A1 Journal article – refereed
Propagule pressure governs establishment of an invasive herb




List of Authors: Ramula S, Jauni M, van Ooik T
Publisher: Gauthier-Villars/Editions Elsevier
Publication year: 2015
Journal: Acta Oecologica
Journal name in source: ACTA OECOLOGICA-INTERNATIONAL JOURNAL OF ECOLOGY
Journal acronym: Acta Oecol
Volume number: 68
Number of pages: 6
ISSN: 1146-609X

Abstract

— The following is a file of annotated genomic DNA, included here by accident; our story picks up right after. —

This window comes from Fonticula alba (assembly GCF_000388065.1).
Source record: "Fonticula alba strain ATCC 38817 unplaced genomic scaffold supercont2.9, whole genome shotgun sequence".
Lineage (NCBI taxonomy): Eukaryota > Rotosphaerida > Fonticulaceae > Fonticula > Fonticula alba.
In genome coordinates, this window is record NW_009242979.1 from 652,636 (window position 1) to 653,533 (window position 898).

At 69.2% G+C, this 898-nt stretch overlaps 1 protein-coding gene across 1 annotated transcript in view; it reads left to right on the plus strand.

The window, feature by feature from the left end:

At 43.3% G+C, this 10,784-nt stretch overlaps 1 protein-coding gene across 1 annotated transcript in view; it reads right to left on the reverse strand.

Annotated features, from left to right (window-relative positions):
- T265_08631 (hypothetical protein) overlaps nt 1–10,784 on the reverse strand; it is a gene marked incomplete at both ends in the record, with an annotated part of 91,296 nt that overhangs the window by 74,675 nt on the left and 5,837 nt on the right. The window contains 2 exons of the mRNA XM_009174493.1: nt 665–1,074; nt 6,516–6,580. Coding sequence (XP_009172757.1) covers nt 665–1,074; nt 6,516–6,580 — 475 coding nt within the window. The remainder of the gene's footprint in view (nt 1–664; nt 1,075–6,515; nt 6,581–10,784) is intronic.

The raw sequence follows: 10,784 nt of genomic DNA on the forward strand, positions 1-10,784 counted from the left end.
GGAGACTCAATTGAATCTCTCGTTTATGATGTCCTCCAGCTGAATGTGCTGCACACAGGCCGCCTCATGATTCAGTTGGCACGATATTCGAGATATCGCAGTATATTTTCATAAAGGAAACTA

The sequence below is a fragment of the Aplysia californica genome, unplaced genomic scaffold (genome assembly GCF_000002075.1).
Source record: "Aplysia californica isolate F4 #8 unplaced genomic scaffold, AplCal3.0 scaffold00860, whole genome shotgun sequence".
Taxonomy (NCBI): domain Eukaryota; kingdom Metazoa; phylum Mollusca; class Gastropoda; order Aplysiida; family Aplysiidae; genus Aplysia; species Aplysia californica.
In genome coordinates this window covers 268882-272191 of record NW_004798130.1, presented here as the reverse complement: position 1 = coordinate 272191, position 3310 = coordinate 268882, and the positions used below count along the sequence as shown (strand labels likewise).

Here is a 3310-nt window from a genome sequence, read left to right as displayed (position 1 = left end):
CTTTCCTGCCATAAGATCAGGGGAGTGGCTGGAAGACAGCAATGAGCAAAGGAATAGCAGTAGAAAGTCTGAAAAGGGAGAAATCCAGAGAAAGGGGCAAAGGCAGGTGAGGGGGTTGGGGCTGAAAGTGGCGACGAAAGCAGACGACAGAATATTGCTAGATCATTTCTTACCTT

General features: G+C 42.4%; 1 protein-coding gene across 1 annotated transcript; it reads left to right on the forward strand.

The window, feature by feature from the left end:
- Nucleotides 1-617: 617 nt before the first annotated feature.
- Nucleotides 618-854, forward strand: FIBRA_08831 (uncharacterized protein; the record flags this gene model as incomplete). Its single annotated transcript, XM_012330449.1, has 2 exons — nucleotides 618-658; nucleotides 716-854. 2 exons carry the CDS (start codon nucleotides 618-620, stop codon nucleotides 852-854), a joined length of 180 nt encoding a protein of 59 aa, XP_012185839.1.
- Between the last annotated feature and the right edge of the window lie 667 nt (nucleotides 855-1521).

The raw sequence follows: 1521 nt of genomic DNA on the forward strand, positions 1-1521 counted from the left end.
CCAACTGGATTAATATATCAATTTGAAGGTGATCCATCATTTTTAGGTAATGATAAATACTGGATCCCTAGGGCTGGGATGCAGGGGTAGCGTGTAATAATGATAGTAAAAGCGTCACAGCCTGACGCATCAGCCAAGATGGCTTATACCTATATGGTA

The success of plant invasions may be limited by the availability of propagules and/or of suitable microsites, with microsite availability being affected by, for example, disturbance and interspecific competition. A mechanistic understanding of the contributions of propagule pressure and microsite limitation to plant invasions is therefore required to minimise future invasions. Here, we investigated the relative roles of propagule pressure, the availability of microsites, and their interaction on the establishment of an invasive herb, Lupinus polyphyllus, in two geographic regions representing different climate and growth conditions in Finland (a more productive southern region and a harsher central region). We carried out a field experiment in 14 L. polyphyllus populations, in which we manipulated both propagule pressure and disturbance. In a complementary greenhouse experiment, we manipulated propagule pressure and interspecific competition. Seedling establishment of L. polyphyllus was higher in the more productive southern region than in the harsher central region. The number of L. polyphyllus seedlings increased with increasing propagule pressure regardless of disturbance or interspecific competition. However, the number of L. polyphyllus seedlings per sown seed (relative establishment) tended to decrease with increasing propagule pressure, indicating that the positive effect of propagule pressure on early invasion is partially counteracted by density-dependent mortality at high seed densities. Our results highlight the dominant role of propagule pressure over disturbance and interspecific competition in the establishment of L. polyphyllus, suggesting that the early stage of invasion is limited by the availability of propagules rather than the availability of suitable microsites. (C) 2015 Elsevier Masson SAS. All rights reserved.



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